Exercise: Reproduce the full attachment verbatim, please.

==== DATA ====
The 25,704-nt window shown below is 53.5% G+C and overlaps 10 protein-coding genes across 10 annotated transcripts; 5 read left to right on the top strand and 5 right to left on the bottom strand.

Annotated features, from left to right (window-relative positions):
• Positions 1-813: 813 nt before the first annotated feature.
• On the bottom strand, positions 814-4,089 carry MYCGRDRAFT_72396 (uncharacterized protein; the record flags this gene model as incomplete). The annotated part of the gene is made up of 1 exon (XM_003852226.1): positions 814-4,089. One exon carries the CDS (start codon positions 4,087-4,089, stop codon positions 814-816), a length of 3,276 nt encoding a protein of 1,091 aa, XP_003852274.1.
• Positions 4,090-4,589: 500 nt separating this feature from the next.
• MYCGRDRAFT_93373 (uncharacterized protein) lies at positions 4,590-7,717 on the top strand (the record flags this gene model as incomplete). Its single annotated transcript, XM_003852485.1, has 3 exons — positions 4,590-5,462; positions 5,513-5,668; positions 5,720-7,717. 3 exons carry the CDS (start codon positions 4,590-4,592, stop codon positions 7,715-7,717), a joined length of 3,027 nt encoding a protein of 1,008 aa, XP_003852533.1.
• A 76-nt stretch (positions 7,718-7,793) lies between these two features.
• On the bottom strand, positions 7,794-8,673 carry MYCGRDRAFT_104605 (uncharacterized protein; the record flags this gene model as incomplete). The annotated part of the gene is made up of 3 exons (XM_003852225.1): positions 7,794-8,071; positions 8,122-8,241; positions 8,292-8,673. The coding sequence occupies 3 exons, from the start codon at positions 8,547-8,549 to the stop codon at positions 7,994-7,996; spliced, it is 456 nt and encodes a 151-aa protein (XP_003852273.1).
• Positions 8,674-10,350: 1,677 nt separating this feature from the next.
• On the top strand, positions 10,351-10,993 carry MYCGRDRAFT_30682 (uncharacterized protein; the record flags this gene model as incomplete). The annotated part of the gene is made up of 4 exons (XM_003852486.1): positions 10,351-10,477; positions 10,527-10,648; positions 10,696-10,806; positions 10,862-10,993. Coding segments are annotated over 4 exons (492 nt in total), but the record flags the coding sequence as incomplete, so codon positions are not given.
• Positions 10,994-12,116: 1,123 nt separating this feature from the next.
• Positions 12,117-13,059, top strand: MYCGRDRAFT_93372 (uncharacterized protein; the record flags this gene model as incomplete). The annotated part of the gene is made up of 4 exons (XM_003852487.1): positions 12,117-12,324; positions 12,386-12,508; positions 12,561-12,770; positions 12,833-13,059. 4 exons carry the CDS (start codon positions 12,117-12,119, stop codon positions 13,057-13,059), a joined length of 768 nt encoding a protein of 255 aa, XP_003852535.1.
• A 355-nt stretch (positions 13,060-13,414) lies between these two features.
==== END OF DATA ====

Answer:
The 25,704-nt window shown below is 53.5% G+C and overlaps 10 protein-coding genes across 10 annotated transcripts; 5 read left to right on the top strand and 5 right to left on the bottom strand.

Annotated features, from left to right (window-relative positions):
• Positions 1-813: 813 nt before the first annotated feature.
• On the bottom strand, positions 814-4,089 carry MYCGRDRAFT_72396 (uncharacterized protein; the record flags this gene model as incomplete). The annotated part of the gene is made up of 1 exon (XM_003852226.1): positions 814-4,089. One exon carries the CDS (start codon positions 4,087-4,089, stop codon positions 814-816), a length of 3,276 nt encoding a protein of 1,091 aa, XP_003852274.1.
• Positions 4,090-4,589: 500 nt separating this feature from the next.
• MYCGRDRAFT_93373 (uncharacterized protein) lies at positions 4,590-7,717 on the top strand (the record flags this gene model as incomplete). Its single annotated transcript, XM_003852485.1, has 3 exons — positions 4,590-5,462; positions 5,513-5,668; positions 5,720-7,717. 3 exons carry the CDS (start codon positions 4,590-4,592, stop codon positions 7,715-7,717), a joined length of 3,027 nt encoding a protein of 1,008 aa, XP_003852533.1.
• A 76-nt stretch (positions 7,718-7,793) lies between these two features.
• On the bottom strand, positions 7,794-8,673 carry MYCGRDRAFT_104605 (uncharacterized protein; the record flags this gene model as incomplete). The annotated part of the gene is made up of 3 exons (XM_003852225.1): positions 7,794-8,071; positions 8,122-8,241; positions 8,292-8,673. The coding sequence occupies 3 exons, from the start codon at positions 8,547-8,549 to the stop codon at positions 7,994-7,996; spliced, it is 456 nt and encodes a 151-aa protein (XP_003852273.1).
• Positions 8,674-10,350: 1,677 nt separating this feature from the next.
• On the top strand, positions 10,351-10,993 carry MYCGRDRAFT_30682 (uncharacterized protein; the record flags this gene model as incomplete). The annotated part of the gene is made up of 4 exons (XM_003852486.1): positions 10,351-10,477; positions 10,527-10,648; positions 10,696-10,806; positions 10,862-10,993. Coding segments are annotated over 4 exons (492 nt in total), but the record flags the coding sequence as incomplete, so codon positions are not given.
• Positions 10,994-12,116: 1,123 nt separating this feature from the next.
• Positions 12,117-13,059, top strand: MYCGRDRAFT_93372 (uncharacterized protein; the record flags this gene model as incomplete). The annotated part of the gene is made up of 4 exons (XM_003852487.1): positions 12,117-12,324; positions 12,386-12,508; positions 12,561-12,770; positions 12,833-13,059. 4 exons carry the CDS (start codon positions 12,117-12,119, stop codon positions 13,057-13,059), a joined length of 768 nt encoding a protein of 255 aa, XP_003852535.1.
• A 355-nt stretch (positions 13,060-13,414) lies between these two features.